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Volkswagen has an assembly plant in Chattanooga, TN. The workers in this plant are currently in the process of deciding whether or not to unionize and join the UAW--an all-too-infrequent occurrence among transplanted foreign automakers with plants in so-called "right to work" states in the South. Republican Senator Bob Corker, however, made his feelings known on the issue--only to have Volkswagen tell him politely to butt out:
U.S. Sen. Bob Corker, R-Tenn., says he has told Volkswagen officials that he thinks it would be "highly detrimental" to the German manufacturer if the United Auto Workers organizes its Chattanooga assembly plant.
"At Volkswagen Chattanooga, the employees will decide for themselves about their representation," [Guenther Scherelis, Volkswagen Group of America Inc.'s general manager of communication] said in an e-mail.
Now, the fact that Senator Corker is using his influence to try to prevent union organizing isn't new--but from the point of view of ideological justification, he's a raging hypocrite. This is the same Senator Corker who, when opposing the rescue package for GM, had this to say about the interference of the government in the decisions of private automakers:
"This administration has decided they know better than our courts and our free market process how to deal with these companies....This is a major power grab." - March 30, 2009.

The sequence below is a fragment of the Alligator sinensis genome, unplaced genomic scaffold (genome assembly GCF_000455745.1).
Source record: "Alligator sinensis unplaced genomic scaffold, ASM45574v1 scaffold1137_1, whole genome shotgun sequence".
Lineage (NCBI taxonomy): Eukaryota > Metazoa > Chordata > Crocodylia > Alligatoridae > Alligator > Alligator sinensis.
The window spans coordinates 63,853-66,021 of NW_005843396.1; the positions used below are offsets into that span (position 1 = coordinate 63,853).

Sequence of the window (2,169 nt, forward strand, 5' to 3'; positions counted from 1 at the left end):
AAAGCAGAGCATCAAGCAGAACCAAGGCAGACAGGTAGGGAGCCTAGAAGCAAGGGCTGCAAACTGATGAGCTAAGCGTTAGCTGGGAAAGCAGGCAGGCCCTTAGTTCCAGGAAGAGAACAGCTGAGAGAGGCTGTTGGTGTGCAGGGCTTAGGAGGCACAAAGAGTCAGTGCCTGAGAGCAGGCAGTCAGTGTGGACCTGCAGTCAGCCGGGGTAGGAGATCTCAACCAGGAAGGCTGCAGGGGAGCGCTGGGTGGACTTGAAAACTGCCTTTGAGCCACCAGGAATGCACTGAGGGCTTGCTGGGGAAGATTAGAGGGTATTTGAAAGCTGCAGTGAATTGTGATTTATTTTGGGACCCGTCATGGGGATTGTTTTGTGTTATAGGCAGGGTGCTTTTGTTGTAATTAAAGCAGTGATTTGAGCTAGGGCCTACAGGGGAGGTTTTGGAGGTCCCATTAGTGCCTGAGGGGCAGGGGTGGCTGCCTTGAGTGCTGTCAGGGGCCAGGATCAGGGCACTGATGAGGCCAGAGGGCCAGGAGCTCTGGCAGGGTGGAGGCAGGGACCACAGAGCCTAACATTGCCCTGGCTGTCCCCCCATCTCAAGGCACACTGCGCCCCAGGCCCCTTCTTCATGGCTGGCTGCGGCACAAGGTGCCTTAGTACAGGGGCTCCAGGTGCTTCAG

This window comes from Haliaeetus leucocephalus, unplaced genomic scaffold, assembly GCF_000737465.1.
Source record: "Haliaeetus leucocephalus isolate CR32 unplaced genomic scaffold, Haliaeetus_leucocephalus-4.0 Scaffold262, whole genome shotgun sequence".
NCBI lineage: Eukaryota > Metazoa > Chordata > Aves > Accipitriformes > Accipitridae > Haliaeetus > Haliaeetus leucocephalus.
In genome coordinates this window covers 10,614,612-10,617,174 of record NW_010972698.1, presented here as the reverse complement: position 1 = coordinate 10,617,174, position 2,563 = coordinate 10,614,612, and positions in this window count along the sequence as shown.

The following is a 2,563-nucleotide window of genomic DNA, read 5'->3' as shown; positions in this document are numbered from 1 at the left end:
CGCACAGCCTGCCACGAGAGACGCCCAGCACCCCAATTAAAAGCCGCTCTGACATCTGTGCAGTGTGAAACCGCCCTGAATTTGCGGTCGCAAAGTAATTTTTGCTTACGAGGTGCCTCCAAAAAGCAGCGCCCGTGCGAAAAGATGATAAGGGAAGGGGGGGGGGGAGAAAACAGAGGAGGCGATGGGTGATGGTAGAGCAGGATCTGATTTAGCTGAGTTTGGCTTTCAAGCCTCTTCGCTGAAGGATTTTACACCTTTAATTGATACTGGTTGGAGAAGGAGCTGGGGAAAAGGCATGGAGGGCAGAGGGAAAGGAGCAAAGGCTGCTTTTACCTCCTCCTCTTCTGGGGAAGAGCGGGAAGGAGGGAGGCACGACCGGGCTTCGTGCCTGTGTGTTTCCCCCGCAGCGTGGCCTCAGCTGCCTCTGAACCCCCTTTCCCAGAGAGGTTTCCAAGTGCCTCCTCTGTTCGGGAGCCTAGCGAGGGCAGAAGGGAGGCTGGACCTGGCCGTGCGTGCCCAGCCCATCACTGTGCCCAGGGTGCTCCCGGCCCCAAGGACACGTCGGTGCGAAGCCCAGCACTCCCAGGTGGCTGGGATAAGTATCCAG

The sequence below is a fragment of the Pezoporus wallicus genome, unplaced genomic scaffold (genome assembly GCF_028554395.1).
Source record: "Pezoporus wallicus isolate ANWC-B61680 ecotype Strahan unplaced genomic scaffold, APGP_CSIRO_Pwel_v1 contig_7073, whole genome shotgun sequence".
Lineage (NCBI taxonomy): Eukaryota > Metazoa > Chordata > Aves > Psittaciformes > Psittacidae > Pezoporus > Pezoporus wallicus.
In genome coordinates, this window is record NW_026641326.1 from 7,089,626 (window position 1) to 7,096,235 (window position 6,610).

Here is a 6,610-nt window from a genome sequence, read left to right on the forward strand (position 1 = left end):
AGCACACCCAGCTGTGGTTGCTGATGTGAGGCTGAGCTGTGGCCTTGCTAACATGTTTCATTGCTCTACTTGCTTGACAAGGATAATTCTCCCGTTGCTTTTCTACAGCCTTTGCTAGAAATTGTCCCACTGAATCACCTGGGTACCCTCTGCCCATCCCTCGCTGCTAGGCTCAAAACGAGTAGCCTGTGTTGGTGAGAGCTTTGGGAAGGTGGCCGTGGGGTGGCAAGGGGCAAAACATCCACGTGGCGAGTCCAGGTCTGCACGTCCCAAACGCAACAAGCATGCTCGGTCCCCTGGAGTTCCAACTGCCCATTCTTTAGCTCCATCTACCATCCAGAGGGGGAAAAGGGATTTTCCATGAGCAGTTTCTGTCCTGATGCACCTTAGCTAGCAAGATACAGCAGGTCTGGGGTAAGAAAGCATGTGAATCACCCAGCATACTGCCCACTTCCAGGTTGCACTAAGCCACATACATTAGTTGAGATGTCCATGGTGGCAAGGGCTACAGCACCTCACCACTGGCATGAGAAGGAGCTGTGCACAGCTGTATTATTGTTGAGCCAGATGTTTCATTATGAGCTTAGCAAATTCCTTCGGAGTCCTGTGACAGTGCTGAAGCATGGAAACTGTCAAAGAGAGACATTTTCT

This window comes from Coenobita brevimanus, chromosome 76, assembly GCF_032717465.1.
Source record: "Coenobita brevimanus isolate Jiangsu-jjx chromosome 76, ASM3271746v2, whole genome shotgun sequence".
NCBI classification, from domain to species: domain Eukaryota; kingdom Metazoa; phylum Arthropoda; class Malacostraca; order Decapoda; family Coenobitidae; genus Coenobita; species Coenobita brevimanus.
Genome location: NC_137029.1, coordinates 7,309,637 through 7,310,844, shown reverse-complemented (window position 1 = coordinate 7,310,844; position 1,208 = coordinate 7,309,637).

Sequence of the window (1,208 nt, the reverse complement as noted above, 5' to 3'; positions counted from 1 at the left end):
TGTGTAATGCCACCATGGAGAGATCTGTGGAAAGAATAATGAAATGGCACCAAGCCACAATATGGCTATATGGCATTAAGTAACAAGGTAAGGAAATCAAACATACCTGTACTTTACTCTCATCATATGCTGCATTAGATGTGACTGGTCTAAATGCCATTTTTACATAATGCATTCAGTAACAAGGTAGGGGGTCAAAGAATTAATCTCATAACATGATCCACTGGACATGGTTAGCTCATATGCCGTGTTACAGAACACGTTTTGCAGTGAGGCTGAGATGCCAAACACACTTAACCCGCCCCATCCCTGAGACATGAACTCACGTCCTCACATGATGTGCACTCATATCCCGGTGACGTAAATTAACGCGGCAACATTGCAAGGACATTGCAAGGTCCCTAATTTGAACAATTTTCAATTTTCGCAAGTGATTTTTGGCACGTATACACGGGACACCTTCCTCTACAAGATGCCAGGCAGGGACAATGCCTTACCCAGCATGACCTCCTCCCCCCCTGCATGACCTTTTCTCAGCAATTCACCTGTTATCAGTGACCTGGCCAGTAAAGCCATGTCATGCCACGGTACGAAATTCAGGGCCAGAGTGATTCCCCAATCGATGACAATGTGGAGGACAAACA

So, in Corker's worldview--when it comes time to save the American automobile industry, it's the height of arrogance for the government to believe it ought to play a role or exert any influence. But when it comes to preventing unionization, Senator Corker--who, after all, is part of the federal government--does his level best to exert influence over a corporation's private affairs. What's the unifying element here? The UAW, of course. Federal influence is bad if it saves companies that provide good union jobs, but federal influence is good if it prevents other companies from having unionized workforces.
Not that Senator Corker is any stranger to hypocrisy on the issue of auto manufacturers: he recently tried to take credit for the reopening of a GM plant in Tennessee that resulted from the federal bailout--but only after opposing that same bailout as an unbearable federal power grab.
Just another salvo in the ongoing Republican war against the middle class.
Originally posted to Daily Kos on Tue Nov 30, 2010 at 08:00 AM PST.